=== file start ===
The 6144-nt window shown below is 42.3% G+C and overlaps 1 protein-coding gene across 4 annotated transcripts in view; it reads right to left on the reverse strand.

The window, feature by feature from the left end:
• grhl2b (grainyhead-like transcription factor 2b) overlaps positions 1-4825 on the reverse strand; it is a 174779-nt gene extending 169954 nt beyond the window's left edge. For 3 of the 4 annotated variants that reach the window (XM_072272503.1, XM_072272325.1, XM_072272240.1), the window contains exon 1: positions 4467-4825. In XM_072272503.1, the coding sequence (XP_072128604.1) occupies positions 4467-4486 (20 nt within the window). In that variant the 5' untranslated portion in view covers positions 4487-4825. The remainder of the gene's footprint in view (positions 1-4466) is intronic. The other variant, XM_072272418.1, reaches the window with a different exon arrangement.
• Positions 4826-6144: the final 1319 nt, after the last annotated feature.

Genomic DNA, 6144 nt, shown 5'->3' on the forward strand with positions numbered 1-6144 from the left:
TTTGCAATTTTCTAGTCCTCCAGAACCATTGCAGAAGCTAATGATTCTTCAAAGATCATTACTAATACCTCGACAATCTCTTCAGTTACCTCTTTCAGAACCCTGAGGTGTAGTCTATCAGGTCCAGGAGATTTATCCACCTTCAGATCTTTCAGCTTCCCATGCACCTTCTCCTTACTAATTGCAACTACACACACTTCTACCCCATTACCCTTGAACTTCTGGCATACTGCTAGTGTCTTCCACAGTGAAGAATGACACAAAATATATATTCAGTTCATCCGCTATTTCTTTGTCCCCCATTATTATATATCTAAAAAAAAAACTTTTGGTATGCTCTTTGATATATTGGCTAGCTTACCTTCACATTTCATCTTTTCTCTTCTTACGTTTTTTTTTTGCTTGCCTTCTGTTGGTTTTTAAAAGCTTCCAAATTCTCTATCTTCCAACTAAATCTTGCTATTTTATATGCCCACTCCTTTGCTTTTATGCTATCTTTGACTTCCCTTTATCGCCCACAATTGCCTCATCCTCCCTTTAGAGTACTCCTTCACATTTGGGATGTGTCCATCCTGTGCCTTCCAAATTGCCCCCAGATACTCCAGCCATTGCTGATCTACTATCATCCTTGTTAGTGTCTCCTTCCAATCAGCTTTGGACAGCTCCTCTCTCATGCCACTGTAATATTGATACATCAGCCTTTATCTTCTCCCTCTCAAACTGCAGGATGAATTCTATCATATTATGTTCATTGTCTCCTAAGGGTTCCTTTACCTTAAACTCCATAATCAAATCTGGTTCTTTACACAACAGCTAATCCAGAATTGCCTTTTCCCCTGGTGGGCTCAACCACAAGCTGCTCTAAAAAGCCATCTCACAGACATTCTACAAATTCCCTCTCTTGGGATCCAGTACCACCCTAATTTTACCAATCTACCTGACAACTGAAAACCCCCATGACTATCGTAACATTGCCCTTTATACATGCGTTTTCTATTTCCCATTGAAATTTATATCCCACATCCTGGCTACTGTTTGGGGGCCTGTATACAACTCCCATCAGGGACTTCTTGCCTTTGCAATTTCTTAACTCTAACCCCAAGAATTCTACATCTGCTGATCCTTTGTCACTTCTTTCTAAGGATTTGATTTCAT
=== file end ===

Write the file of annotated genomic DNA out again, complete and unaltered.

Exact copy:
The 6144-nt window shown below is 42.3% G+C and overlaps 1 protein-coding gene across 4 annotated transcripts in view; it reads right to left on the reverse strand.

The window, feature by feature from the left end:
• grhl2b (grainyhead-like transcription factor 2b) overlaps positions 1-4825 on the reverse strand; it is a 174779-nt gene extending 169954 nt beyond the window's left edge. For 3 of the 4 annotated variants that reach the window (XM_072272503.1, XM_072272325.1, XM_072272240.1), the window contains exon 1: positions 4467-4825. In XM_072272503.1, the coding sequence (XP_072128604.1) occupies positions 4467-4486 (20 nt within the window). In that variant the 5' untranslated portion in view covers positions 4487-4825. The remainder of the gene's footprint in view (positions 1-4466) is intronic. The other variant, XM_072272418.1, reaches the window with a different exon arrangement.
• Positions 4826-6144: the final 1319 nt, after the last annotated feature.

Genomic DNA, 6144 nt, shown 5'->3' on the forward strand with positions numbered 1-6144 from the left:
TTTGCAATTTTCTAGTCCTCCAGAACCATTGCAGAAGCTAATGATTCTTCAAAGATCATTACTAATACCTCGACAATCTCTTCAGTTACCTCTTTCAGAACCCTGAGGTGTAGTCTATCAGGTCCAGGAGATTTATCCACCTTCAGATCTTTCAGCTTCCCATGCACCTTCTCCTTACTAATTGCAACTACACACACTTCTACCCCATTACCCTTGAACTTCTGGCATACTGCTAGTGTCTTCCACAGTGAAGAATGACACAAAATATATATTCAGTTCATCCGCTATTTCTTTGTCCCCCATTATTATATATCTAAAAAAAAAACTTTTGGTATGCTCTTTGATATATTGGCTAGCTTACCTTCACATTTCATCTTTTCTCTTCTTACGTTTTTTTTTTGCTTGCCTTCTGTTGGTTTTTAAAAGCTTCCAAATTCTCTATCTTCCAACTAAATCTTGCTATTTTATATGCCCACTCCTTTGCTTTTATGCTATCTTTGACTTCCCTTTATCGCCCACAATTGCCTCATCCTCCCTTTAGAGTACTCCTTCACATTTGGGATGTGTCCATCCTGTGCCTTCCAAATTGCCCCCAGATACTCCAGCCATTGCTGATCTACTATCATCCTTGTTAGTGTCTCCTTCCAATCAGCTTTGGACAGCTCCTCTCTCATGCCACTGTAATATTGATACATCAGCCTTTATCTTCTCCCTCTCAAACTGCAGGATGAATTCTATCATATTATGTTCATTGTCTCCTAAGGGTTCCTTTACCTTAAACTCCATAATCAAATCTGGTTCTTTACACAACAGCTAATCCAGAATTGCCTTTTCCCCTGGTGGGCTCAACCACAAGCTGCTCTAAAAAGCCATCTCACAGACATTCTACAAATTCCCTCTCTTGGGATCCAGTACCACCCTAATTTTACCAATCTACCTGACAACTGAAAACCCCCATGACTATCGTAACATTGCCCTTTATACATGCGTTTTCTATTTCCCATTGAAATTTATATCCCACATCCTGGCTACTGTTTGGGGGCCTGTATACAACTCCCATCAGGGACTTCTTGCCTTTGCAATTTCTTAACTCTAACCCCAAGAATTCTACATCTGCTGATCCTTTGTCACTTCTTTCTAAGGATTTGATTTCAT